If people want to keep the discussion going then who are we to stop them? If they come off looking desperate or biased in their responses then that is their mistake to make.

Laura said...

In general, it's probably a bad idea to respond at all. In this case, that first sentence was a horrendous idea. This might bring more attention to the book, but it makes Ms. Johnson look very unprofessional.

Daniel Abraham said...

I believe Miss Manners would recommend an author or editor who feels moved to respond would be best advised to say "I'm sorry it didn't work for you, but I appreciate your taking the time to look at it."

Anonymous said...

I dont think the issue from the Voyager Editor was in response so much at the reviewer(if you can call it thatas it just seemed to me like a jabber at a storyline device used in which this reviewer has taken it out of context for her own and maybe Tors benefit and added the tag of "misogyny",But to me its more of a sneaky way TOR has aired this review and for some reason on their own blog and now stands back waiting for the heat to happen and some editors will no doubt say how misjudged the voyager Editors response was..Fine if it was a bloggers blog but looks bit obvious that theres bit more here than meets eye then just an inocent ole review.Strange that people keep talking about the Voyager Editor being wrong when I thought it showed she has balls and not willing to put up with game playing from TOR.

Ashley said...
This comment has been removed by the author.
Scott said...

I just think it's a study in bad policy to respond. As far as I am concerned you put your art out there and not everyone is going to like it. Authors/editors ought to just accept this, and they even should accept that certain people will find something they FEEL they SEE in the work (like in this example) that others may not see and run with that as why they disliked it. It's obviously not a slight to the author, since I've read a few very positive reviews of this particular book and it's getting read.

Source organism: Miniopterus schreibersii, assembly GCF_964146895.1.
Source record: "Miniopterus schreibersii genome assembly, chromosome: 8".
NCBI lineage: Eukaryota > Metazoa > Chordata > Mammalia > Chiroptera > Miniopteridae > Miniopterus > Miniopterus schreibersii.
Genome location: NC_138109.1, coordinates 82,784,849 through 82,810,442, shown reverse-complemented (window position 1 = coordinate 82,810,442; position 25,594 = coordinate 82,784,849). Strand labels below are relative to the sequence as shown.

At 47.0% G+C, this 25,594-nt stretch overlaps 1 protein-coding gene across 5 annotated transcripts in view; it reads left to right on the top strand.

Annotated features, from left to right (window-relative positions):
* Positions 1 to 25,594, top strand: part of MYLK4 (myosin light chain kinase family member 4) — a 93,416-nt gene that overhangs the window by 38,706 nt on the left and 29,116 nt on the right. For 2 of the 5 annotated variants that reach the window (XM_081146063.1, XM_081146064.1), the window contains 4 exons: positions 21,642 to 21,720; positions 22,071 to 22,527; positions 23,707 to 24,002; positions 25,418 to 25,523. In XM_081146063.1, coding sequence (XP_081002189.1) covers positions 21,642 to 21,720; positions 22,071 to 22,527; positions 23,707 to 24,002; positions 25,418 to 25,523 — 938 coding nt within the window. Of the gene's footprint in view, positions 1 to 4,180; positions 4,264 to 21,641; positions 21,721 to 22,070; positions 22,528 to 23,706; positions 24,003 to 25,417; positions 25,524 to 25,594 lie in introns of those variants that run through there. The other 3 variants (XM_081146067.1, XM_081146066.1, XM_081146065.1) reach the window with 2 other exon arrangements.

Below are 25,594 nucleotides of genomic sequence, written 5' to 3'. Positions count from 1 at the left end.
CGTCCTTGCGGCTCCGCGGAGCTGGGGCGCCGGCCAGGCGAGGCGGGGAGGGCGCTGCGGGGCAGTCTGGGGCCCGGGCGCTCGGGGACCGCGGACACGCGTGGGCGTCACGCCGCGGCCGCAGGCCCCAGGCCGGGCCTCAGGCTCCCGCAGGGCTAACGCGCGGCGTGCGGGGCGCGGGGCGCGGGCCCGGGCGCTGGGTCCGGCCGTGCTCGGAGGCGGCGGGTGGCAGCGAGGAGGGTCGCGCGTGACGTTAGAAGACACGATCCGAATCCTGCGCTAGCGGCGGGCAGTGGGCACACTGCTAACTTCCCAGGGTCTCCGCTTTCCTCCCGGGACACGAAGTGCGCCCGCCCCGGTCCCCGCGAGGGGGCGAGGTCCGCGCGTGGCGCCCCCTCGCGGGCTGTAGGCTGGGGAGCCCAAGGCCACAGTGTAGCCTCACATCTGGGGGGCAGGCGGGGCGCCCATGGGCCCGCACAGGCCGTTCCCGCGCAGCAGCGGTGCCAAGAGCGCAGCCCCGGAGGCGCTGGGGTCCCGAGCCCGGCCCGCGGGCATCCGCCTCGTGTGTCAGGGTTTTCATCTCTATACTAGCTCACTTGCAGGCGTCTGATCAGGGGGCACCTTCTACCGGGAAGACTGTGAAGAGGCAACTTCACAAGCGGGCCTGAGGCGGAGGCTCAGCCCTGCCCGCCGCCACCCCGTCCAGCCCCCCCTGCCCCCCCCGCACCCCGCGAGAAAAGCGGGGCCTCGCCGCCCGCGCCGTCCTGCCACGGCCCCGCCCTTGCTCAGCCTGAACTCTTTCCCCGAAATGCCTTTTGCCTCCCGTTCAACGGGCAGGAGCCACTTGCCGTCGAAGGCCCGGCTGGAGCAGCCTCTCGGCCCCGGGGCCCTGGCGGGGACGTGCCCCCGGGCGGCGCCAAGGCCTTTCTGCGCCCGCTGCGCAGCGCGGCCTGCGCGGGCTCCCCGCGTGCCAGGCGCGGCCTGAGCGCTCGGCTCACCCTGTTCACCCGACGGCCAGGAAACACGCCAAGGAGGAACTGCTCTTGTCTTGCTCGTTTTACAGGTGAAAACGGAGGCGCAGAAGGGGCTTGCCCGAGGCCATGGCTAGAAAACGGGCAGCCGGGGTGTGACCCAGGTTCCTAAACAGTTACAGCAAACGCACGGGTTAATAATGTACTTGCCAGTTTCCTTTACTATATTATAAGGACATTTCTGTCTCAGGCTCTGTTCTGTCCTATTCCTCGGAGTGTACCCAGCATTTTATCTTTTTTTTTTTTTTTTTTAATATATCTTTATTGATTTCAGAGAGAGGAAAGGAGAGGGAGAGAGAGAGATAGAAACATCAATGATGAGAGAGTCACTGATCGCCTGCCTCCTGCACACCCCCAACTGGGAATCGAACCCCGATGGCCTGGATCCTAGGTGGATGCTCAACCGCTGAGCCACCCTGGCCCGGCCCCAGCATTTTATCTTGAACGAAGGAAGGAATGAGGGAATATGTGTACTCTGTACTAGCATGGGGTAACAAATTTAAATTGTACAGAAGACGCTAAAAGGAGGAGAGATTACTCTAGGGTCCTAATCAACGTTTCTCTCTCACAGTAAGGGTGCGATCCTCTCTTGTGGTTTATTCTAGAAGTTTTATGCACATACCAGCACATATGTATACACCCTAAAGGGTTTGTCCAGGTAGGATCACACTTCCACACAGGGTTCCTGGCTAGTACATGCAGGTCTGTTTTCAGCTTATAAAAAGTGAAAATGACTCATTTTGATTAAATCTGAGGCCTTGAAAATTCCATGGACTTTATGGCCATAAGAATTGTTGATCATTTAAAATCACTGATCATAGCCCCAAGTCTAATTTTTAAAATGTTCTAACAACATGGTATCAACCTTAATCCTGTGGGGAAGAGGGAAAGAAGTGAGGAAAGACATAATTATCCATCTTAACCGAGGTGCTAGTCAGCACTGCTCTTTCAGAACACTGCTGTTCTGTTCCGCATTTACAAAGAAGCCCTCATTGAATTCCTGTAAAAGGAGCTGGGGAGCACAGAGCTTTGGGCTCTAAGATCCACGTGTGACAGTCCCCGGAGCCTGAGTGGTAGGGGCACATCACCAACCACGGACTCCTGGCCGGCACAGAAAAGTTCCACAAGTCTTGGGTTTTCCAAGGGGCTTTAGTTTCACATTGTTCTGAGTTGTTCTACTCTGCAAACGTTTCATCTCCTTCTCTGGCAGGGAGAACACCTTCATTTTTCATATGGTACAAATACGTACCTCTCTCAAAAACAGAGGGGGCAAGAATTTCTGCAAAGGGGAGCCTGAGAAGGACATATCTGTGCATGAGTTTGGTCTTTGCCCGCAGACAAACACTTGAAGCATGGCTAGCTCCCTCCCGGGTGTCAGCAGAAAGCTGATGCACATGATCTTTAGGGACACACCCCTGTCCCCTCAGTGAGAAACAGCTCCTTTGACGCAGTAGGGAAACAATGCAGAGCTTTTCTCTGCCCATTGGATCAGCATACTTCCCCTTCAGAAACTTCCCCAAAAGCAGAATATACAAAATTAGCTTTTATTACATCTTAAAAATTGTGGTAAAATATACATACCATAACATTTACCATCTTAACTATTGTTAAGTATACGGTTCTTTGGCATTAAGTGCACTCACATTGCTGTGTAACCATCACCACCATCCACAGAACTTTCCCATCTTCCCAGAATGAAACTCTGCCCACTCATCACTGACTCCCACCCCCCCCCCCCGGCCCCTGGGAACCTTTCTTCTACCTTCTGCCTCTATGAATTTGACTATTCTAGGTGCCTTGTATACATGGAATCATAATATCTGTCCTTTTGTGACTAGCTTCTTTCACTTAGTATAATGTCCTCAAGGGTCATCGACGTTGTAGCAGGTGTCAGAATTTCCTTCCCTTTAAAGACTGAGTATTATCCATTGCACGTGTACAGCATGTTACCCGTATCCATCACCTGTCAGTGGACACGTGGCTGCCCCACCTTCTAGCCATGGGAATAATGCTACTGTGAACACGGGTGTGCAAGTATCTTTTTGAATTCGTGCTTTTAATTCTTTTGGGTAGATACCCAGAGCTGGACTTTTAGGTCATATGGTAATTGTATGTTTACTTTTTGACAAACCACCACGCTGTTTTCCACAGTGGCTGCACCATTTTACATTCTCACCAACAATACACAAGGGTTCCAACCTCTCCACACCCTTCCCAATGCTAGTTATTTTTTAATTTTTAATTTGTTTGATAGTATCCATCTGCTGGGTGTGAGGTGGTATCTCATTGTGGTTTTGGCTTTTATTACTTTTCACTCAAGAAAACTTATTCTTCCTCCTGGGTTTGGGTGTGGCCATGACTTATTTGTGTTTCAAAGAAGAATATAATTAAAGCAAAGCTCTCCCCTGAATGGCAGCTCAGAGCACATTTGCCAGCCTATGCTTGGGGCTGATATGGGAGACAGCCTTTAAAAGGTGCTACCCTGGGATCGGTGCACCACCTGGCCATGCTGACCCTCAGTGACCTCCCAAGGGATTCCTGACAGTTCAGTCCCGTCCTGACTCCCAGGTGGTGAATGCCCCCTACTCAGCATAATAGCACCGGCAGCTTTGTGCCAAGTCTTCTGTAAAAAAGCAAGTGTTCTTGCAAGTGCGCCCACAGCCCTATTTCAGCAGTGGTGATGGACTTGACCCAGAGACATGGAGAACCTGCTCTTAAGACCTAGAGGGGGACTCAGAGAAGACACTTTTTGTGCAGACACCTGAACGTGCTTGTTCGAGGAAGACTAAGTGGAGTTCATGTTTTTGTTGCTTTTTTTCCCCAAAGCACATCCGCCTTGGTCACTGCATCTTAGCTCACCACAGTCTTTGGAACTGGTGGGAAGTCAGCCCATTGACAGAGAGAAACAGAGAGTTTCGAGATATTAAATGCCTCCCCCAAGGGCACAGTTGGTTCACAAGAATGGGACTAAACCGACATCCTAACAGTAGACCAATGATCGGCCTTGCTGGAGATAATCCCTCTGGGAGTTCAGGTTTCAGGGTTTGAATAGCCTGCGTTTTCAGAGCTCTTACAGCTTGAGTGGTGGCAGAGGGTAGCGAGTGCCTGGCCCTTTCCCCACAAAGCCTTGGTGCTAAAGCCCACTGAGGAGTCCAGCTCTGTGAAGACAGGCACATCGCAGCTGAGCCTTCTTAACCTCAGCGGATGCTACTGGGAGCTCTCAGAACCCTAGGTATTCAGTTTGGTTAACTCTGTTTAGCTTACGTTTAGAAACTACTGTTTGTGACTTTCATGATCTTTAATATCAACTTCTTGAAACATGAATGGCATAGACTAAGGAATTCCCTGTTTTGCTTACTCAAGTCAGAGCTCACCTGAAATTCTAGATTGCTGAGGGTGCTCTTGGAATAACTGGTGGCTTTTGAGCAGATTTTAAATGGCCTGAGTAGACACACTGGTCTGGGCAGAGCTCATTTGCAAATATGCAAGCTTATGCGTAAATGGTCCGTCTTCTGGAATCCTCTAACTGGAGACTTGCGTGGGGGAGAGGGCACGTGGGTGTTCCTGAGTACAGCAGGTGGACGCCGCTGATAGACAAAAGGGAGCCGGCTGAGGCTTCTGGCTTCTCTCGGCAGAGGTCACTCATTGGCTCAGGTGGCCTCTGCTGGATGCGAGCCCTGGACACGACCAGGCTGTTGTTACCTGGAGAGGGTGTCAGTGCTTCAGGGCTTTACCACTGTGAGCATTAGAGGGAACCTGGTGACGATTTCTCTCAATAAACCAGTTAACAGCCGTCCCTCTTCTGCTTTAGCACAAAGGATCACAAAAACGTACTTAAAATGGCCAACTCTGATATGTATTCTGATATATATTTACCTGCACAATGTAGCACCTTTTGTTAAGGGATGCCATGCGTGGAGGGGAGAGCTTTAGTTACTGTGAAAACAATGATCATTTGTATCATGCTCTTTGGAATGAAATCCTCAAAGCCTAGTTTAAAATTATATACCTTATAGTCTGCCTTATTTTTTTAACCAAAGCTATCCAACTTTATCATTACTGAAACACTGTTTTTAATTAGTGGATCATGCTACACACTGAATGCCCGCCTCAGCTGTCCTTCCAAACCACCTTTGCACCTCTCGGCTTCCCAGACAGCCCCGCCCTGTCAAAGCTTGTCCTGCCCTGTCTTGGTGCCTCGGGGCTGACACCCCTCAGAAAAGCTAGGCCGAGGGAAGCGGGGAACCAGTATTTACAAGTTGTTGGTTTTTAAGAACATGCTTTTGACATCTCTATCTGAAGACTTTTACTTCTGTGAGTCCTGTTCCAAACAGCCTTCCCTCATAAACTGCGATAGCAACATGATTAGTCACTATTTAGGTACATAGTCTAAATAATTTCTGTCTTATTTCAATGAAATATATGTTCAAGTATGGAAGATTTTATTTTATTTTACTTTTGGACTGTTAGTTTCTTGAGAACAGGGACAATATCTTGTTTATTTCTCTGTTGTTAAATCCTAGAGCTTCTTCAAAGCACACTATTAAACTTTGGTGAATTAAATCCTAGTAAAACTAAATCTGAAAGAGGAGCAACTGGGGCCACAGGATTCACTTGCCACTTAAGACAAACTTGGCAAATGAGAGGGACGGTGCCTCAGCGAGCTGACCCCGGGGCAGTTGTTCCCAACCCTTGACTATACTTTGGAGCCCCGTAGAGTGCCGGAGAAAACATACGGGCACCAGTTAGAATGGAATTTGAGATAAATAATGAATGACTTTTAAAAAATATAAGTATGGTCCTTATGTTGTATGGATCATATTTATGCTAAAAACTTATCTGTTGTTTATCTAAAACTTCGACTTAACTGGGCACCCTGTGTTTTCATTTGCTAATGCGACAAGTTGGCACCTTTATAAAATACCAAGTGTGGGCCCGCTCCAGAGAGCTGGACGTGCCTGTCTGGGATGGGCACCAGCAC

So other than voicing her sour grapes about the review what does the Editor GAIN by doing so? She gains people reading her comments as total mudslinging at the reviewer which is NEVER a good idea...simply because in the age of the internet, us internet book blogger's will run with stuff like that...and at some point Neil Gaiman will tweet about it and those follower numbers will destroy the planet.

Discussion is one thing, but this is clearly childish mudslinging on the editor's part. She really should have kept her ya shut IMHO.

Ian Tregillis said...

"I'm sorry it didn't work for you, but I appreciate your taking the time to look at it."

What he said.

This is why I avoid reviews as much as humanly possible. Though, like Peter points out, sometimes there is a legitimate need to correct the record.

The response swings a little wildly and therefore loses credibility, imho, when it accuses of slagging work from rival publishers. I'd always been of the impression (impression, not a statistical analysis) that was pretty egalitarian about promoting works across the SFF spectrum, regardless of publisher. That's their stated mission, anyway.

Neth said...

Responses to negative review rarely come out well. It can work, but it's very tricky business. Mostly it comes off like someone with sour grapes or worse.

It's all opinion and people's opinions often are vastly different. So, in that respect, Daniel Abraham's response is probably best.

However, correcting some sort of factualy error is clearly a good thing to do as long as it's done respectfully and professionally.

In the case of the actual response referenced in this post, I have mixed feelings. It seems pretty clear that a discussion on the treatment of women in this book is worthy discussion. So, in that respect, the editor's response well well stated. However, it goes too far and becomes childish when she accuses Tor of having nefarious intents - especially since you can go through and find dozens of positive reviews of books published by rival publishers. She completely undermined her otherwise interesting and intelligent response.